some computers to crash.

While Microsoft and other sources — including the FTC — post instructions on how to disable
Messenger Service, the FTC also alleges that most ordinary, non-technical PC users still don’t know how to deactivate it.

But D Squared’s attorneys argue that this is precisely why the company’s
tactics are a beneficial service for the public.

“Obviously, if Microsoft released a ‘Critical Warning,’ and there are
still people out there that haven’t disabled it, then Microsoft hasn’t been
able to reach them,” said attorney Anthony Dain last week. “So what’s the
best way to alert them? Pop it up on their screens through same channel to
which they’d be vulnerable to malicious code.”

Dain, a partner at San Diego-based Procopio, Cory, Hargreaves & Savitch,
said that while he finds pop-up ads as annoying as everyone else, “our
clients are in fact selling a pop-up blocker … I liken it to the flu
season. It’s like saying flu shots are annoying, so it’s better to leave
them in blissful ignorance. [Microsoft warns] that there are people out
there that have malicious code that could compromise systems. Instead of
addressing that, the FTC says, ‘Let’s kill the messenger.'”

He added that users could block the Messenger pop-ups by themselves with

“This annoyance is somehow equated by the FTC [to be] extortion,” he
said. “They so patronize the public and say they’re so helpless, and this
kind of message is completely beyond their ability to understand and
address. You can do it. I can do it. If you don’t like pop-ups, you can
buy our software, or just get on your computer, surf the Web for ‘pop-up
stopper,’ and you’ll find probably hundreds of different sites that will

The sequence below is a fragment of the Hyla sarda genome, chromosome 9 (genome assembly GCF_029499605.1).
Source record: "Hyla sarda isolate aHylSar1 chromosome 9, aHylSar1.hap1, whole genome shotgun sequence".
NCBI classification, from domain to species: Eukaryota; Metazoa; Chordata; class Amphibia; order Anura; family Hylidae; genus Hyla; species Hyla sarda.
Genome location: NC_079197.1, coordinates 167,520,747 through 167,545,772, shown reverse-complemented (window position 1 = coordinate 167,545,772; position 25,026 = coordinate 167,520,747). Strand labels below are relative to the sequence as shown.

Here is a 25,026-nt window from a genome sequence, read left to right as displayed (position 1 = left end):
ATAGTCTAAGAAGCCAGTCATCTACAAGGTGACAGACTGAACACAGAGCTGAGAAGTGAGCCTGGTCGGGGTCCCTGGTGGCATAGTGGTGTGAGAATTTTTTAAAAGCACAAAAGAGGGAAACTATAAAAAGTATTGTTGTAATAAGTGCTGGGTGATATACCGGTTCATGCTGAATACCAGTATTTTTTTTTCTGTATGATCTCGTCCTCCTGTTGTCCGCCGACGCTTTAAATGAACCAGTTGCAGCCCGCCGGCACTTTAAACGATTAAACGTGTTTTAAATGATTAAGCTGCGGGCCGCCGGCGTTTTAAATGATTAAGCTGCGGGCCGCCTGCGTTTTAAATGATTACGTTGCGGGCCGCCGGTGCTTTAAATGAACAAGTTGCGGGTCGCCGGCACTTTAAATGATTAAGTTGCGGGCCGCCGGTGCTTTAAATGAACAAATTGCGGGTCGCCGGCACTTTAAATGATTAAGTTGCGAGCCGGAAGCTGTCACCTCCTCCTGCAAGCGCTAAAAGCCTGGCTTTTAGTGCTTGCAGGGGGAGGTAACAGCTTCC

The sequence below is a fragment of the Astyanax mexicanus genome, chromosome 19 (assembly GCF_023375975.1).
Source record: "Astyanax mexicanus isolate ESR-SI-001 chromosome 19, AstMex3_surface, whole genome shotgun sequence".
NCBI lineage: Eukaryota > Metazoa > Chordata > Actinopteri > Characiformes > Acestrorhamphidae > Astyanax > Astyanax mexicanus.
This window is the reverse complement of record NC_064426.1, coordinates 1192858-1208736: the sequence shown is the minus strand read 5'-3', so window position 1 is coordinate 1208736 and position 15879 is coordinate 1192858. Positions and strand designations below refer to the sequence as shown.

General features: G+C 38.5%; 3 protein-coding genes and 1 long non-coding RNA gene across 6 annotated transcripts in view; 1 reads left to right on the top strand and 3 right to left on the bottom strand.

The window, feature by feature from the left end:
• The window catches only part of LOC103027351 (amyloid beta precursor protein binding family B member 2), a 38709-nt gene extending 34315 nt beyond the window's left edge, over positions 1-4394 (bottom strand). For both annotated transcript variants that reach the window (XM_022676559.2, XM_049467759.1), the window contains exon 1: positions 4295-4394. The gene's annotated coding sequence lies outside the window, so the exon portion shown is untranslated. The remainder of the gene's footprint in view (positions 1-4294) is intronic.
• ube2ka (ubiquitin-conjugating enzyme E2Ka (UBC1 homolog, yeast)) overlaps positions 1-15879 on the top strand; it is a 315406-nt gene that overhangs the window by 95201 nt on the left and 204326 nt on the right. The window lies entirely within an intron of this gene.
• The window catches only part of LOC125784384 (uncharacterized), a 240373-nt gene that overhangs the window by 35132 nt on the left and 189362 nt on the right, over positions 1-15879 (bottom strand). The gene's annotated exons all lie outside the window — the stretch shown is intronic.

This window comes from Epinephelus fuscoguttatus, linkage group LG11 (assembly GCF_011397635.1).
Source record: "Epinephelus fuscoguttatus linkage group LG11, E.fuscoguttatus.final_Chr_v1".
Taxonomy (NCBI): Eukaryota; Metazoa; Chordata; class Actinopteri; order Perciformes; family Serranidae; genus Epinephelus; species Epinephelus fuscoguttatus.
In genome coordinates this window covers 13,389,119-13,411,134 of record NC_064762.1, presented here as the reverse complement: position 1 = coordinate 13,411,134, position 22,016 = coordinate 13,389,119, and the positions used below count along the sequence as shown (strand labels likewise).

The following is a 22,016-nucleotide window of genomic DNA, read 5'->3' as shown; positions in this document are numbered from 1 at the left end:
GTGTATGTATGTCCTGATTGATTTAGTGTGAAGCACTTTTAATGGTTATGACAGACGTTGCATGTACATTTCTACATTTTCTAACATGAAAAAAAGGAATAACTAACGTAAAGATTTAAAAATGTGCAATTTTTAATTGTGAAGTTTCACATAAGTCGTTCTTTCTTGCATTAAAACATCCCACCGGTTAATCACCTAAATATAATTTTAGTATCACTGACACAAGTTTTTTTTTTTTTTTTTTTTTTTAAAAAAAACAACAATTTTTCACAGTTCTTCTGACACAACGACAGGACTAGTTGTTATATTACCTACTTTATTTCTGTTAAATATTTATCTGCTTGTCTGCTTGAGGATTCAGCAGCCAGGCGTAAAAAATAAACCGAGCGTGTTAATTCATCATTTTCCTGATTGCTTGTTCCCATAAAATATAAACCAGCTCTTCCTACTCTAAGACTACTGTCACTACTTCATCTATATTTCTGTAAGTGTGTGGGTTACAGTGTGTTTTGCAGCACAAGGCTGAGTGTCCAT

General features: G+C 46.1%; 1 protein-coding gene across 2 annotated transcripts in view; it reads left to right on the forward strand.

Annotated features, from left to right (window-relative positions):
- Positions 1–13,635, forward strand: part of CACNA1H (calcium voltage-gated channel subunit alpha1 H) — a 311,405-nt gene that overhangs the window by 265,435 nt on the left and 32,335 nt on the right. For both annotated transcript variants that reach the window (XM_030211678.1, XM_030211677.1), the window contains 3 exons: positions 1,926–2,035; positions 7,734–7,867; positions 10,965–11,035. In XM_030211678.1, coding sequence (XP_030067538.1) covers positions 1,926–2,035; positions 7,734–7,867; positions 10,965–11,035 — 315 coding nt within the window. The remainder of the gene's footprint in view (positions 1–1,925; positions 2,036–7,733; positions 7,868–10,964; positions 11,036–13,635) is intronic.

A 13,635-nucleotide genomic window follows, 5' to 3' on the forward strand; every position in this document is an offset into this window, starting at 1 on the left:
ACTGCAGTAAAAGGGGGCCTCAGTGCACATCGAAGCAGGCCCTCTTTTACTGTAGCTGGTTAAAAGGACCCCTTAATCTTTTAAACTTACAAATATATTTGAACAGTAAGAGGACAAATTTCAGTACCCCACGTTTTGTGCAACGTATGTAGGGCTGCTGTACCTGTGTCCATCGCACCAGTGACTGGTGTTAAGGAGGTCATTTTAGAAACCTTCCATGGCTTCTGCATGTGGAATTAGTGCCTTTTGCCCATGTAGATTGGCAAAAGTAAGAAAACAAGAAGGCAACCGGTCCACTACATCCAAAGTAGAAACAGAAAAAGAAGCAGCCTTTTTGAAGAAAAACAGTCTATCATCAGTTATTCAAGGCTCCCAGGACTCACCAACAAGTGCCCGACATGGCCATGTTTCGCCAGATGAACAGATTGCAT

help you to disable this system.”

Naturally, the FTC sees it otherwise, pointing to reports that the messages D Squared has been sending cause PCs to crash.

“They’ve been barraging consumers with this pop-up advertising and causing computers to freeze and work to be lost,” said FTC staff attorney Tara Flynn. “We don’t agree that they’re proving a customer service.”

Meanwhile, Dain fired back at the assertion.

“They make those statements, but they had no foundation for making those,” Dain said on Tuesday. “The judge acknowledged that computers crash all the time, and many things can cause them to crash … all they had were complaints from a few people on the extremes claming their systems froze or crashed, they had no actual evidence that the messages caused it.”

In addition to hosting a Web page giving instructions on how to disable the Messenger Service, the FTC is hoping to gather that evidence by encouraging consumers who have received D Squared’s messages and suffered crashes or lost work to contact the Commission through its Web site.

Flynn said the FTC’s site within the next day would make available a dedicated e-mail address for D Squared message recipients to contact the Commission.

Christopher Saunders is managing editor at

News Around the Web